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According to a specialist interviewed by the Federal Foundation, the victims are concentrated in vulnerable groups, leading to the cases' invisibility.
In the last fifteen days, Brazil has been reporting a daily average of deaths caused by COVID-19 above 200, with an upward trend. Last Friday, the number reached 250, according to the National Council of Health Secretaries (Conass) report.
This number of deaths is much lower compared to April 2021, which was the worst pandemic wave. Back then, the moving average of daily deaths exceeded the 3000 mark. But even so, the country finds itself in a scenario of Severe Acute Respiratory Syndrome deaths never before recorded.
The scale of last year's tragedy means that the country continues to live with a high record of deaths from respiratory causes since this information began to be collected. A study conducted with open data from InfoGripe/Fiocruz shows that between 2009 and 2019, Brazil recorded 22 122 deaths from Severe Acute Respiratory Syndrome, an average of just over 2000 deaths per year. Currently, the country records an average of 2000 deaths from a single cause every ten days.
These reports are evidence that even with the advance in vaccination, the coronavirus is still far more lethal than the influenza-causing viruses, which have been circulating the world for longer. However, this lethality is concentrated in specific groups: the elderly, the immunocompromised, children under one year of age, and those who, for whatever reason, we're not vaccinated. Thus, they become "invisible" deaths.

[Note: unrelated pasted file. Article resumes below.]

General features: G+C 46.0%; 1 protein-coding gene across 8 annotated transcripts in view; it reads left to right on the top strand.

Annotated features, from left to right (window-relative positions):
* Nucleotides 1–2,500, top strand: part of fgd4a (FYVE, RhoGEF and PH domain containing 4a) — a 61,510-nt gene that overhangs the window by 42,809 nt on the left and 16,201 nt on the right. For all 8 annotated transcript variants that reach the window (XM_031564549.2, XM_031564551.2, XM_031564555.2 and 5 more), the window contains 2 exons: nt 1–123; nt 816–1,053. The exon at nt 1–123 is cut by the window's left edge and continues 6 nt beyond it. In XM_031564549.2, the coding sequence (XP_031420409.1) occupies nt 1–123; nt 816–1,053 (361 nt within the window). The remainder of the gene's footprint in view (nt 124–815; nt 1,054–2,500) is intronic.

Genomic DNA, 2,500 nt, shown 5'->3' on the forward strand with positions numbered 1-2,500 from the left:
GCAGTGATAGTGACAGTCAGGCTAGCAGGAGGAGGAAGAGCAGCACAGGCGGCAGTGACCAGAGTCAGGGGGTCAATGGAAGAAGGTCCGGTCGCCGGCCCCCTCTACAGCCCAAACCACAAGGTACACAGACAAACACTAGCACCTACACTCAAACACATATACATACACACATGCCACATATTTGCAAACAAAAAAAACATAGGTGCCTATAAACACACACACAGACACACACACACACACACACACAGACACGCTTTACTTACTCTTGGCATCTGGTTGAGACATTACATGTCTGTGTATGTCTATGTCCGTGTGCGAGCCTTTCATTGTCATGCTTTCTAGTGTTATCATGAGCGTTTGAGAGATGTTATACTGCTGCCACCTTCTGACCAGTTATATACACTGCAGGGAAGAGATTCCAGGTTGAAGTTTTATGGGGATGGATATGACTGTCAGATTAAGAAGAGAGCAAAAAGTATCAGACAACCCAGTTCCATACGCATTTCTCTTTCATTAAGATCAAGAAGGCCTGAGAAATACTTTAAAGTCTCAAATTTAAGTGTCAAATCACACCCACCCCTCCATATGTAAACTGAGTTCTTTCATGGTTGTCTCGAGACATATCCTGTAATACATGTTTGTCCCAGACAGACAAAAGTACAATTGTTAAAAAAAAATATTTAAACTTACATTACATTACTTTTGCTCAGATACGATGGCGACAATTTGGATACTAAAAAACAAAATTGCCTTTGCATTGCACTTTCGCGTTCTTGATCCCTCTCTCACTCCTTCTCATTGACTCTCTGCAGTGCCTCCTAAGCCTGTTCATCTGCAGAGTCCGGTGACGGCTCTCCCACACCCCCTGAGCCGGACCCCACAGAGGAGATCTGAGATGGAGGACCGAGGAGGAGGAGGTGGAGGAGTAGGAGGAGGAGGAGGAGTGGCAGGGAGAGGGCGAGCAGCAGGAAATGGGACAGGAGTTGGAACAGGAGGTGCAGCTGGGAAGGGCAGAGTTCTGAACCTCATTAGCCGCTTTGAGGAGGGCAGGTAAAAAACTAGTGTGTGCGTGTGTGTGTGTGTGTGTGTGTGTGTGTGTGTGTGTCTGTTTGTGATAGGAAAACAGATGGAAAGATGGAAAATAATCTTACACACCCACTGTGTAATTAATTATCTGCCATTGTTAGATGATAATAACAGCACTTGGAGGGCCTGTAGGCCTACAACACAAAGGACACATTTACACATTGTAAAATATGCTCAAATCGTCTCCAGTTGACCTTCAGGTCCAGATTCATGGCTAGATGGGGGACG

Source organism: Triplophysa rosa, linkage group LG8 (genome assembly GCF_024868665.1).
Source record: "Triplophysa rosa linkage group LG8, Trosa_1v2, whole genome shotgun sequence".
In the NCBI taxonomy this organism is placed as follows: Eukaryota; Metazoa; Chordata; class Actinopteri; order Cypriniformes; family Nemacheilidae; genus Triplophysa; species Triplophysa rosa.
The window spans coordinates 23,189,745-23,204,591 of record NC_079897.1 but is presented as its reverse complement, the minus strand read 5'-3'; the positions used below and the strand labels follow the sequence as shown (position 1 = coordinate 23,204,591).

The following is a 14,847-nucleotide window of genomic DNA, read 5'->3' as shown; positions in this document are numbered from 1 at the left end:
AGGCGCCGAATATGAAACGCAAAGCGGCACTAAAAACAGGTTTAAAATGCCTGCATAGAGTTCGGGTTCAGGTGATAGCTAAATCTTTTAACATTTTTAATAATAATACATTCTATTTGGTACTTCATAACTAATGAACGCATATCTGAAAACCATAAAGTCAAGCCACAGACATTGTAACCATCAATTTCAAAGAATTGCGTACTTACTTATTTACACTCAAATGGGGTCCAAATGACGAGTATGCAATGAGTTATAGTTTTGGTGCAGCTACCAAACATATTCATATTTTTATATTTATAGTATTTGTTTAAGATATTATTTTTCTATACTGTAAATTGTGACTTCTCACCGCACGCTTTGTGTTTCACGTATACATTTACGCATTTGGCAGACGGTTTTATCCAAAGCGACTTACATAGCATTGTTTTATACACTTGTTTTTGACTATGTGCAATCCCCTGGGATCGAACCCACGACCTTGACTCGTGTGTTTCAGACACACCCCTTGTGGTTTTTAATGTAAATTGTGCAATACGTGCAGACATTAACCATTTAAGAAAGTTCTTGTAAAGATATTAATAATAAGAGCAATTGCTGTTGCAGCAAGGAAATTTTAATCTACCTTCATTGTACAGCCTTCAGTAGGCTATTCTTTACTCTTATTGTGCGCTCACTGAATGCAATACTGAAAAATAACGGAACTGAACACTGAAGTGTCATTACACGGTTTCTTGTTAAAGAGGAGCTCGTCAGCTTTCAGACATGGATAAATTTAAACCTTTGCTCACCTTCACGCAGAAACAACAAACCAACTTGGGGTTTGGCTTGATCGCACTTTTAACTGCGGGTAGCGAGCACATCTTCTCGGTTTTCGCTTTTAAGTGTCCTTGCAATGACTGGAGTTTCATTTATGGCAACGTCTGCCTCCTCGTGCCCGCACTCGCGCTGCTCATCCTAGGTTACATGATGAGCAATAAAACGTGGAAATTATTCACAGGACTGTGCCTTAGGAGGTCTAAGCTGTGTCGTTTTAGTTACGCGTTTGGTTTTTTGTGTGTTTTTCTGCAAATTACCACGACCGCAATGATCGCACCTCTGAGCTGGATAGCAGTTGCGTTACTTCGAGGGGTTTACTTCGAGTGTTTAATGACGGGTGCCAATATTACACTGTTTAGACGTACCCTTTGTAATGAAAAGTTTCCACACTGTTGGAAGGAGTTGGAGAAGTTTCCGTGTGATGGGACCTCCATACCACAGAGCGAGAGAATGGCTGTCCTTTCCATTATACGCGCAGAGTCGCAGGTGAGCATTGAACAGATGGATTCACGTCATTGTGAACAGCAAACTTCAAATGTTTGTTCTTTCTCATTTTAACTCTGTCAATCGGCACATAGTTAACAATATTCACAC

Brazil ���� COVID-19 current stats for Mon Jul 18 2022
Isaac Schrarstzhaupt, a data scientist and coordinator of the Covid-19 Analysis Network, said that this situation collaborates with the increase in virus transmission. "We realize that we have a much more lethal disease than H1N1 and that, as it is transmitted smoothly, it is developing variants that are able to infect people faster and faster," he explains.
"Now we have populations suffering less and others suffering more with the smaller waves we have been observing," says Anderson F. Brito, virologist and research scientist at the Instituto Todos pela Saúde (ITPS) and member of the United Nations Halo Team.
"If we look only at the number of cases, they are as high as the 2021 waves. However, they don't generate as much impact for younger people, who become a bit more careless because they know they probably won't have serious cases. Still, they forget that they are connected to other people."